However, the workflow with a foreign crew proved to be quite different from what Lin was used to in Taiwan. Astro Shaw appointed production services company Biscuit Films, which had helped with the filming of Crazy Rich Asians in Malaysia, to manage the on-set production. Biscuit Films adopted the workstyle from the West, where the crew is valued over the film itself. The staff also closely monitored work hours and required filming to be limited to only 12 hours a day. If there's a need for overtime, it has to be permitted by every department leader in addition to overtime pay. For this reason, Lin had to strategize his daily itinerary and think about how to film "precisely."

"I was always a bit worried when I yelled 'okay' on set, because I thought I had missed a lot of shots. But in post-production, I realized we had already captured a ton of materials and had to cut off many scenes instead," Lin said. "I reflected on it afterward and realized I only wanted to film those unnecessary scenes for my own comfort. Could I have been more precise? It's not impossible."

In Taiwan, the film industry often falls for the "Auteur Theory," in which the entire film is to "serve the director." In contrast to Taiwan's filmmaking culture, foreign crews have less of a hierarchy. Because of the 12-hour limitation, the crew also has room to breathe — the idea of "being forced to rest" becomes a defense line between the director and the crew.

"We're always rushing to film and we end up neglecting our health, so we often get sick for the whole week after wrapping up," Lin said. "But this time, I was so well rested that I could go to the film editors the day after we wrapped the shoot. I realized this is the kind of work style that's healthy and correct."


Photo Credit: Applause Entertainment

Lin Sinje in "The Garden of Evening Mists"

About the screenplay of The Garden of Evening Mists

The movie adaption for The Garden has been underway for several years. Initially, the producers hired a local screenwriter and director who are familiar with Malaysia's history and culture. However, due to their familiarity and attachment to the original novel, they ended up handing in a 200-page script without considering how it would play out on screen. In the end, the producers asked Richard Smith, a foreign screenwriter, to write an adapted screenplay.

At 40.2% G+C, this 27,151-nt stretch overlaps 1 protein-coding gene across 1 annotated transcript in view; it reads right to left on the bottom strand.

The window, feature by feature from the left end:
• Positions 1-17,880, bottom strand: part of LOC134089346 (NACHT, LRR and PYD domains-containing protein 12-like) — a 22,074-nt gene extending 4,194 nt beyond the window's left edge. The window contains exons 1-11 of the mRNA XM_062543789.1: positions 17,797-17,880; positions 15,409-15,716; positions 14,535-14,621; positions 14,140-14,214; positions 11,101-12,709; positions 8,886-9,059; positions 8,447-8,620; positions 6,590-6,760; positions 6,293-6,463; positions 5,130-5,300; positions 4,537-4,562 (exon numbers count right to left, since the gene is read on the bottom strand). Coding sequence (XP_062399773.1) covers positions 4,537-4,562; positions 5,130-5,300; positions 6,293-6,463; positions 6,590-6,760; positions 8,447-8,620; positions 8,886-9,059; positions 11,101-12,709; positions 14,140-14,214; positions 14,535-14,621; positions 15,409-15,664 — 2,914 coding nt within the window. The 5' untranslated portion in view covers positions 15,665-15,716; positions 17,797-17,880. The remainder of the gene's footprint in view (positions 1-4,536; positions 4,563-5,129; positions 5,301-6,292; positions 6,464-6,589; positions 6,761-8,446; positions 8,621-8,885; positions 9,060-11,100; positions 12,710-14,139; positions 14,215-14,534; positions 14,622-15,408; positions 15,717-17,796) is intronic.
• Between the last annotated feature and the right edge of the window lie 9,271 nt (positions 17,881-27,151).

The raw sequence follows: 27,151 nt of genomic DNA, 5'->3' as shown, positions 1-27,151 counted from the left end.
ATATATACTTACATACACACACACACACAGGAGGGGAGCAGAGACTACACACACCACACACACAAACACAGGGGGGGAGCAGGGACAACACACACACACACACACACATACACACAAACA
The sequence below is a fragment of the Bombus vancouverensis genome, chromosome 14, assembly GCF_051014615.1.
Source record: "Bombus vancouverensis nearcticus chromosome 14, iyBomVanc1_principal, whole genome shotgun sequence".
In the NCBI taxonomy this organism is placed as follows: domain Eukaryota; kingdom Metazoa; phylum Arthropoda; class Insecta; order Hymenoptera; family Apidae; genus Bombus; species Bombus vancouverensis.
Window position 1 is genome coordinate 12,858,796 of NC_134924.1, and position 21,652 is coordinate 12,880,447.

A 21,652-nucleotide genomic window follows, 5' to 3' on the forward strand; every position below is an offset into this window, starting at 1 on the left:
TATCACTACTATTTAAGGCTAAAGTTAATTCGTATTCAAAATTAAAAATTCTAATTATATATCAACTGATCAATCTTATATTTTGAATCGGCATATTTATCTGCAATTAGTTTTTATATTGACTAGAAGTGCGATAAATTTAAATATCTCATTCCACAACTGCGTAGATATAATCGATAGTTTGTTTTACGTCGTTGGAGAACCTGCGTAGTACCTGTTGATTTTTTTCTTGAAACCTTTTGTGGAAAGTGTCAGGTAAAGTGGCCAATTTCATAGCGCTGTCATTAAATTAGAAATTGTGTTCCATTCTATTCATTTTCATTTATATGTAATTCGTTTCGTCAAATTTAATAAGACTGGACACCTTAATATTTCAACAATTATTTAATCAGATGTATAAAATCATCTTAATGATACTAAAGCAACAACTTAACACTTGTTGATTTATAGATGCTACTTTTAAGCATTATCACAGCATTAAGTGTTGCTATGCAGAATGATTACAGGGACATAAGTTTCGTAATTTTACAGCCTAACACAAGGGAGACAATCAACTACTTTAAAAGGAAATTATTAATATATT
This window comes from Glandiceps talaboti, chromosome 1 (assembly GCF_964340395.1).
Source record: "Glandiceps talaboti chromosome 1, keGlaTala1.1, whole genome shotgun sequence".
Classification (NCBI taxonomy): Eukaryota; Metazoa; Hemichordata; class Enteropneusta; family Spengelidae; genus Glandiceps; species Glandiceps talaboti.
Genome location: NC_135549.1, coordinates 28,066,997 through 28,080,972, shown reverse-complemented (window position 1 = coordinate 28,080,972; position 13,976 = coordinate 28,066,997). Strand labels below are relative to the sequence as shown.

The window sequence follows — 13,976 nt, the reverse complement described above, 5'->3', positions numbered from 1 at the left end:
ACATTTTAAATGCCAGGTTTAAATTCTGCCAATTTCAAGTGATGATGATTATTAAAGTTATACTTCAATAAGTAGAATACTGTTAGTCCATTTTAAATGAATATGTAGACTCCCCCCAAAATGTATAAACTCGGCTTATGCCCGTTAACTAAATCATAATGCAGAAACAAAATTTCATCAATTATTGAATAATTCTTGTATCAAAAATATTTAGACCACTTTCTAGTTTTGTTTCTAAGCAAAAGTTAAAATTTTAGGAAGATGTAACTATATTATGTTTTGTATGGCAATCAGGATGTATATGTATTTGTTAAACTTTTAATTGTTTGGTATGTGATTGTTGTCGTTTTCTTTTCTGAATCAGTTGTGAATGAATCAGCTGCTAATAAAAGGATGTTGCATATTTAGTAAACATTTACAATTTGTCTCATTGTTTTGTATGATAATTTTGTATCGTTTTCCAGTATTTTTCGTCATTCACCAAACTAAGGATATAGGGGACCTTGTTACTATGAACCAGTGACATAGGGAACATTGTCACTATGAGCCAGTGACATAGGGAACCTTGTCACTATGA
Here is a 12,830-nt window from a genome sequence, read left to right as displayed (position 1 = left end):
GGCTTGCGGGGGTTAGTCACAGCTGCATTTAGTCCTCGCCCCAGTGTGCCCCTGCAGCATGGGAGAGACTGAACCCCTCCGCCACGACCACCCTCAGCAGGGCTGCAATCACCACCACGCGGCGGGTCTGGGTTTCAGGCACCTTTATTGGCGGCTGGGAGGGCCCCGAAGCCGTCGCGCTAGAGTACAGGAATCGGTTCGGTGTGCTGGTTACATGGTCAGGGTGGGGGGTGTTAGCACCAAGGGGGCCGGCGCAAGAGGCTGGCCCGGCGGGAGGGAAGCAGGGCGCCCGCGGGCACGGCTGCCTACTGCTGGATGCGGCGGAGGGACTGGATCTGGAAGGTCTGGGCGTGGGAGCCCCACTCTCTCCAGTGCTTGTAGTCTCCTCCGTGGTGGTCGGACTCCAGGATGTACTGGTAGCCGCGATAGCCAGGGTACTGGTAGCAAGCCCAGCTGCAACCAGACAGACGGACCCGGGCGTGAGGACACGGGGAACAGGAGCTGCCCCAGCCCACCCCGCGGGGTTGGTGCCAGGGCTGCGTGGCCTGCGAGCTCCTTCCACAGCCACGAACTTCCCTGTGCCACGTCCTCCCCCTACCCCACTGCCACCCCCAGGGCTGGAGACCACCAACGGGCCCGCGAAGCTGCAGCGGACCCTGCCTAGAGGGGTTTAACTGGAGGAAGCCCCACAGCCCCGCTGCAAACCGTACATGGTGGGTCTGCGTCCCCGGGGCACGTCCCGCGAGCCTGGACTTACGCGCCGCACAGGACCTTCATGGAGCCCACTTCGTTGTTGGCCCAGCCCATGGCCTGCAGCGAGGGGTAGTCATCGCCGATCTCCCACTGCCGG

Lin is also a talented screenwriter. His debut work had won Best Original Screenplay at the 45th Golden Horse Awards, and his subsequent film Starry Starry Night (2011) was also shortlisted for Best Adapted Screenplay. The Garden is the first movie where Lin directs an adapted screenplay penned by someone else. "Richard had a very good foundation. He knew the core of each act and understood that a screenplay is to facilitate imagery," Lin said.

In Smith's original script, he didn't accentuate the relationship between the two sisters in the story. But Lin suggested dramatizing the painful goodbye to magnify Yun Ling's self-guilt and internal struggle, allowing the viewer to deeply sympathize with Yun Ling's emotions.


Photo Credit: Applause Entertainment

Hiroshi Abe in "The Garden of Evening Mists"

If we examine The Garden closely, we're reminded of wartime romance films like The English Patient (1996). In the face of history, Lin kept a humbled attitude and felt embarrassed to find out he had very little understanding of Southeast Asia.

"I always thought of myself as a knowledgeable person who's quite familiar with international affairs. But after this film, I realized I knew nothing about Southeast Asian history, including how Japan had invaded Malaya just an hour before attacking Pearl Harbor, and how the British government established 'new villages' to segregate Malayan Chinese in an attempt to cut off support for the Communist Party," Lin admitted.

The Garden's beauty and sorrow largely come from its main theme: love. Lin portrayed an adult love story in the backdrop of a turbulent era, tackling Malaysia's history as a British colony, its scars from WWII, as well as its violent clashes with the Malayan Communist Party. Although the historical background over the span of 30 years is not the core of the story, it is a crucial element in delivering deeper emotions. Time is another theme hidden behind love: What Yun Ling and Aritomo experienced cannot be understood and relieved at the same time and space. Both the protagonists and the viewer would need the given time and distance to release themselves. Lin's profound portrayal takes us on a mesmerizing journey to search for humanity and serenity in the garden of evening mists.

"I hope The Garden of Evening Mists will become a classic love story for the Taiwanese audience. A moving tale with the backdrop of a turbulent era — I hope it can be remembered as one of those films, and it can be a film that lingers with you long after you step out of the theater. And for Malaysia's historical baggage... the fans who're interested can search and study it afterward and let it sink in," Lin said.

The 56th Golden Horse Awards Ceremony will be held on November 23, 2019.

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TNL Editor: Daphne K. Lee (@thenewslensintl)